Home Again: Only a Home Ends Homelessness
Major Michael Copeland- Administrator, The Salvation Army Adult Rehab Center

Major Michael Copeland has served in the Salvation Army for 30 years.  In that time, he has worked closely with homeless people seeking help in cities across the country.   Four years ago, he came to Worcester to continue his mission to help homeless people and worked with Worcester's leading human service providers who would later ask him to be part of the Home Again project. Major Copeland was a member of the initial Home Again Planning Committee, and today, he is a dedicated member of the project's Advisory Council.

 

After many years of seeing homeless people cycle through shelters and soup kitchens, Major Copeland believes that it is Home Again's ability to offer the safety and security of a home that makes it most helpful in getting people off of the streets. "Through a series of circumstances and choices, many homeless people find themselves in a situation where survival is the only goal," says Copeland.  "Home Again provides an opportunity for a person in this situation to experience safety, security, and support. It brings real hope to people who may have thought they had no alternative."

 

Major Copeland knows from experience that the chronically homeless population can be a drain on resources that could be used for early intervention to prevent people from entering a life on the streets.  "A small group of people get to a point in which they rely solely on emergency services, which requires an inordinate amount of time and money," Copeland says.  "When chronically homeless people receive more appropriate care through a housing first program like Home Again, it frees time and money to focus on others before they reach the stage of chronic homelessness."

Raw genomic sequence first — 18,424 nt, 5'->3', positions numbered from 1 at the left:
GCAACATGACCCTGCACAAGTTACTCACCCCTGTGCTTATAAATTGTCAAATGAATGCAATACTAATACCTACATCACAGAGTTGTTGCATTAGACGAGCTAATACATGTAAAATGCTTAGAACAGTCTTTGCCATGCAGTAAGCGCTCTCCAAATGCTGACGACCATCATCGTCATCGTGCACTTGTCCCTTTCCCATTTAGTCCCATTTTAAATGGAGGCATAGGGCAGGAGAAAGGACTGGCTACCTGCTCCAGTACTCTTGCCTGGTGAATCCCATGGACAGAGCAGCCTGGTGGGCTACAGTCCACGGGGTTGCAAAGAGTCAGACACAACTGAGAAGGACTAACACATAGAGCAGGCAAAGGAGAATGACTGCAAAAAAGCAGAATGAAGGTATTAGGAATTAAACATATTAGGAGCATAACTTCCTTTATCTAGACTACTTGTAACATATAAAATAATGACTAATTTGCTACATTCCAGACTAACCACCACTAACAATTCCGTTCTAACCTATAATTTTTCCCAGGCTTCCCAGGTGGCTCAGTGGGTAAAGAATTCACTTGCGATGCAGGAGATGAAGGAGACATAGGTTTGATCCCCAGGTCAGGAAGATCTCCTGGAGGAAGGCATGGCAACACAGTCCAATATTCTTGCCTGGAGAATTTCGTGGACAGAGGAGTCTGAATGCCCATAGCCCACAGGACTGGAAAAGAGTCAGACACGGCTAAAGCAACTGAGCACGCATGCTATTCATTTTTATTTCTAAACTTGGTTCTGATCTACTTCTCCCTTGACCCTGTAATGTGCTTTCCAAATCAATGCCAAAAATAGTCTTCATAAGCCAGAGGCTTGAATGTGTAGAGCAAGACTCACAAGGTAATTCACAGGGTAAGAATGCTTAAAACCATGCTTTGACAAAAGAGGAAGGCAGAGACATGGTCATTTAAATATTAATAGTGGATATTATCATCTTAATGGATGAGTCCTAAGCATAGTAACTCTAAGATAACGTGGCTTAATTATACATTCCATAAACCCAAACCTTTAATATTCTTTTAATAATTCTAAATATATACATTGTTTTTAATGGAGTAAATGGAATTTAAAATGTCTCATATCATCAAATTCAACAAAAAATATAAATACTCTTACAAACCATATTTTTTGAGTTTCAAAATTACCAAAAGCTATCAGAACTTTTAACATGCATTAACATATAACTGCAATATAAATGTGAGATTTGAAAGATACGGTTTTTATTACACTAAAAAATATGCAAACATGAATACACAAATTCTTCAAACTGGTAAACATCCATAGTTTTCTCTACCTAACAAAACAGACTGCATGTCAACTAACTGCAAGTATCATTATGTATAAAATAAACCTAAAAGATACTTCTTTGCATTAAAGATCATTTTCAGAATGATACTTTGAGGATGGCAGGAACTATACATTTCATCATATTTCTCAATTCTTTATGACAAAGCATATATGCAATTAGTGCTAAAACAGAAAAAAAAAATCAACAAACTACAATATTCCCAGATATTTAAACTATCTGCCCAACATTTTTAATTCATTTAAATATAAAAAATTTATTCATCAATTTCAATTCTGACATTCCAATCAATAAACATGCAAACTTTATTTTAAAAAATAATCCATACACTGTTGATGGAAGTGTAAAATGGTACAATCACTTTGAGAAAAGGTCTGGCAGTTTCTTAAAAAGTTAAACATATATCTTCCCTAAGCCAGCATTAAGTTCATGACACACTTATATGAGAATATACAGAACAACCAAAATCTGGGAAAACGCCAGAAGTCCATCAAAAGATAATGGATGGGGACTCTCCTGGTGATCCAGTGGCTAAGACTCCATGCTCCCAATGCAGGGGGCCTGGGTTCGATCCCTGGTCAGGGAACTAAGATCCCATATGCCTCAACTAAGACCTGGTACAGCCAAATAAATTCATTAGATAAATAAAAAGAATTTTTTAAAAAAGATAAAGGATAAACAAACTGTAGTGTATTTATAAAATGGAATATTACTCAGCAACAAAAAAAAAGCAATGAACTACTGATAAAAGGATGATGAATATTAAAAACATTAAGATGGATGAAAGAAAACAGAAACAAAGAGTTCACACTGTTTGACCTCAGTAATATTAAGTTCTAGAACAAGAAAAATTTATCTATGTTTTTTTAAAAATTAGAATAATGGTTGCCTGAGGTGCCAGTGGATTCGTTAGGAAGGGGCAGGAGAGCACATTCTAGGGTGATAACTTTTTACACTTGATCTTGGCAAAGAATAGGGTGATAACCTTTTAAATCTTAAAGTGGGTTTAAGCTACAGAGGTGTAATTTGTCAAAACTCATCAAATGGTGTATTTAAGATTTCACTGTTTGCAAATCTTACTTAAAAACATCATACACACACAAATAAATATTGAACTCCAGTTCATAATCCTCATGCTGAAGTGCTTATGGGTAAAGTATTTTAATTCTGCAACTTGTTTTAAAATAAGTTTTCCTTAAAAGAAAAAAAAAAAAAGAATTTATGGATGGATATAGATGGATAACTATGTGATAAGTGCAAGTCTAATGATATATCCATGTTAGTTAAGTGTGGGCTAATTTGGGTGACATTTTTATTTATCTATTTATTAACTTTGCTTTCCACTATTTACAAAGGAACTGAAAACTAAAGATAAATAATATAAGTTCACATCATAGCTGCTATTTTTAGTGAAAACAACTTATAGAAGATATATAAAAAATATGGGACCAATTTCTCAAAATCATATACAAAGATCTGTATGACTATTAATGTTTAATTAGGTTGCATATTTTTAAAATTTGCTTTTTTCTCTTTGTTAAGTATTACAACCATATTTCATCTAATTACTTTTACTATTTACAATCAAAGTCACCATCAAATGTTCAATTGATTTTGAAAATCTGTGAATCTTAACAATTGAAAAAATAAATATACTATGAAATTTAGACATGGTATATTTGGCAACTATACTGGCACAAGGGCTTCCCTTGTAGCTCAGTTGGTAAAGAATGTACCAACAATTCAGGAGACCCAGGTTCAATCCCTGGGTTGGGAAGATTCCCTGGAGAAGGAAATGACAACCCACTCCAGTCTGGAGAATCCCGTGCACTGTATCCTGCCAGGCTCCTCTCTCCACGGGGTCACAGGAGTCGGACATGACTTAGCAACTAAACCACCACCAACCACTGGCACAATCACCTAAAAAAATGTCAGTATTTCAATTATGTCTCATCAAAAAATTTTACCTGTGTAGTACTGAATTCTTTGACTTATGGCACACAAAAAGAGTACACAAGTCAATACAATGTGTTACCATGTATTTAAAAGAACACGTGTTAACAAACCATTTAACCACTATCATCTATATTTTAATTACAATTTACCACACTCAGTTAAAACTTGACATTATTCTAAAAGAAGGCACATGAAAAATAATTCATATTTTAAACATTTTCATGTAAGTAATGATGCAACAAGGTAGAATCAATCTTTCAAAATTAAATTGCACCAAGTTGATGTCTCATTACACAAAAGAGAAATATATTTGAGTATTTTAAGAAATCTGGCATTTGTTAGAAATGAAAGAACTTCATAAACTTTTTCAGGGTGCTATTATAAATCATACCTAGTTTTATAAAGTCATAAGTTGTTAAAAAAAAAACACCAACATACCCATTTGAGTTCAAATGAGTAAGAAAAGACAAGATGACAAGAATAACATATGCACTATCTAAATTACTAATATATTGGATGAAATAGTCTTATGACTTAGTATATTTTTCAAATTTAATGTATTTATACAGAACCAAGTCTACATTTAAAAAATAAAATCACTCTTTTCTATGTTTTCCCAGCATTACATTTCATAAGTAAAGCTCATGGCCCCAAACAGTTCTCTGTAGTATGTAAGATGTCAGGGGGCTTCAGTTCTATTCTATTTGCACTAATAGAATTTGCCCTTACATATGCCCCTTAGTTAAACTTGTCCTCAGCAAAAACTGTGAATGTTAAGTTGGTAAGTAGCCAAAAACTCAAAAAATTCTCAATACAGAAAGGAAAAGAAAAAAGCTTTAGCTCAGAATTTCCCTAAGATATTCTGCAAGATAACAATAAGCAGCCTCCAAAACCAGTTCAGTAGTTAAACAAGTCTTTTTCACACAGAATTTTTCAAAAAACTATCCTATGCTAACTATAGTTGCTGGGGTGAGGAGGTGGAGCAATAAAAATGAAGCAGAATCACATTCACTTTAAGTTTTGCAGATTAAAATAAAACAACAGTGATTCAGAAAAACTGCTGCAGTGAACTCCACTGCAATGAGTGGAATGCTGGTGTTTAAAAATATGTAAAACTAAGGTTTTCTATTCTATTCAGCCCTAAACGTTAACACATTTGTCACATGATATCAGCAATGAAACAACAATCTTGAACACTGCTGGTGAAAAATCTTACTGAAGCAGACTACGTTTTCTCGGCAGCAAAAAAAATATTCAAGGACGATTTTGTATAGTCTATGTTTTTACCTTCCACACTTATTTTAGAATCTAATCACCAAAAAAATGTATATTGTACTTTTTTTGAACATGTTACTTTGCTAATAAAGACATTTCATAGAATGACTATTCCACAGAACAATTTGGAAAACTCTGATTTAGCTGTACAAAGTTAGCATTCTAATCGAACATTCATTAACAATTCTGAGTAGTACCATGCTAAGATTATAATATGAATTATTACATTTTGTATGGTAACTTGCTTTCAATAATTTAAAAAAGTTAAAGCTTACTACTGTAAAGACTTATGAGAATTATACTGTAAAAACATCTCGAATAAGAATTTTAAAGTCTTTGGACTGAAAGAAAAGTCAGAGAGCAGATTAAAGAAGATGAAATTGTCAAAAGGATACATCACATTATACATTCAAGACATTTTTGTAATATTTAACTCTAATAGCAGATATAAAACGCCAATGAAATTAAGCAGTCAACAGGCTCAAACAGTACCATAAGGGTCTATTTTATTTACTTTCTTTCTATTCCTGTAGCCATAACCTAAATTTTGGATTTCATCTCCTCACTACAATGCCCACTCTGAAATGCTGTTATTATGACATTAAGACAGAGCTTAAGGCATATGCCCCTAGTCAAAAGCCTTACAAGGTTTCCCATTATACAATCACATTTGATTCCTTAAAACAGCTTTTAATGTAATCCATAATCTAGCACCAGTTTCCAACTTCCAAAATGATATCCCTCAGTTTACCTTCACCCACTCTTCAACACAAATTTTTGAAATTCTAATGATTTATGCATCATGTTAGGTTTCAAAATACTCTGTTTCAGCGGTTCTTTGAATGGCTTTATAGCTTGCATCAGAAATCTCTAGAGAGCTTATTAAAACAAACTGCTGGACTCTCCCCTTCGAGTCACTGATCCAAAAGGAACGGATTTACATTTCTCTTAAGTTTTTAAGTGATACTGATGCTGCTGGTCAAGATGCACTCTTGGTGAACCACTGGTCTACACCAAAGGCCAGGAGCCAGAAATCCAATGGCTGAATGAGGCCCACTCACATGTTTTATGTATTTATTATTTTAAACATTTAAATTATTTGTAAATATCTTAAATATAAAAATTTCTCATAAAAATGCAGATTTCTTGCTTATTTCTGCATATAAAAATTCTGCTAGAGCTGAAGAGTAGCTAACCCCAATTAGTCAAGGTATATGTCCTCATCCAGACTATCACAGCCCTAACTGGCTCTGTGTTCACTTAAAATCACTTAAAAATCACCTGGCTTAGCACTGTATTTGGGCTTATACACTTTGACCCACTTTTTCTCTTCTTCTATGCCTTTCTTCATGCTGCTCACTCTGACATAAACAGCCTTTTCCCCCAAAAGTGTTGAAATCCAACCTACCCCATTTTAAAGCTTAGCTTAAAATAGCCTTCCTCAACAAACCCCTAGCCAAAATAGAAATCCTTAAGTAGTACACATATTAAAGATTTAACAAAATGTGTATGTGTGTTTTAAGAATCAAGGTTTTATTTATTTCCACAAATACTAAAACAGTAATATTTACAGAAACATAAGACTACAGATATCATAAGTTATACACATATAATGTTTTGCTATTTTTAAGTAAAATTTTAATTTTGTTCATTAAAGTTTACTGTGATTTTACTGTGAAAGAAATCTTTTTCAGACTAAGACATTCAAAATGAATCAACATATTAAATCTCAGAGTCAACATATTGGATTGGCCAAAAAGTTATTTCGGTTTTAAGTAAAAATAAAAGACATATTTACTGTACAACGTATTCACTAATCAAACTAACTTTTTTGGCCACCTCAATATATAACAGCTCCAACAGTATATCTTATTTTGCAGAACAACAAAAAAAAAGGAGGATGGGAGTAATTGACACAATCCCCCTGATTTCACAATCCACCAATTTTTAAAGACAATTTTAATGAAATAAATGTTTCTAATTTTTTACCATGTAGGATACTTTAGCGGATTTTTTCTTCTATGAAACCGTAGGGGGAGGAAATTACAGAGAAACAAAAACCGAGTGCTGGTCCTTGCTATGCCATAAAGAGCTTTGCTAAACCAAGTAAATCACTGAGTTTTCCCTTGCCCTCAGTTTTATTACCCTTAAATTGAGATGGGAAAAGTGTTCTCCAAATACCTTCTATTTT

The highly collaborative nature of the Home Again Advisory project's leadership, which is made up of a broad spectrum of the Worcester community, appeals to Major Copeland.  "I have found it very helpful and refreshing to come together with experienced people from a wide variety of perspectives who are putting aside their organizational and agency agendas to focus on issue of solving chronic homelessness."

 

Looking back over his thirty years of helping many unique homeless individuals, Major Copeland knows that very often, there are misleading stereotypes applied to homeless people.  "The most common stereotype is that chronically homeless people are there because of choices. While choices are a factor, people often enter into chronic homelessness because of a traumatic event," says Major Copeland.  "I've seen homeless people who were college professors and concert pianists suffering from mental illness as well as a woman who became despondent after her divorce.  These were not nameless, faceless people who made a group called 'homeless,' but rather unique individuals with a story often too terrible for words."

 

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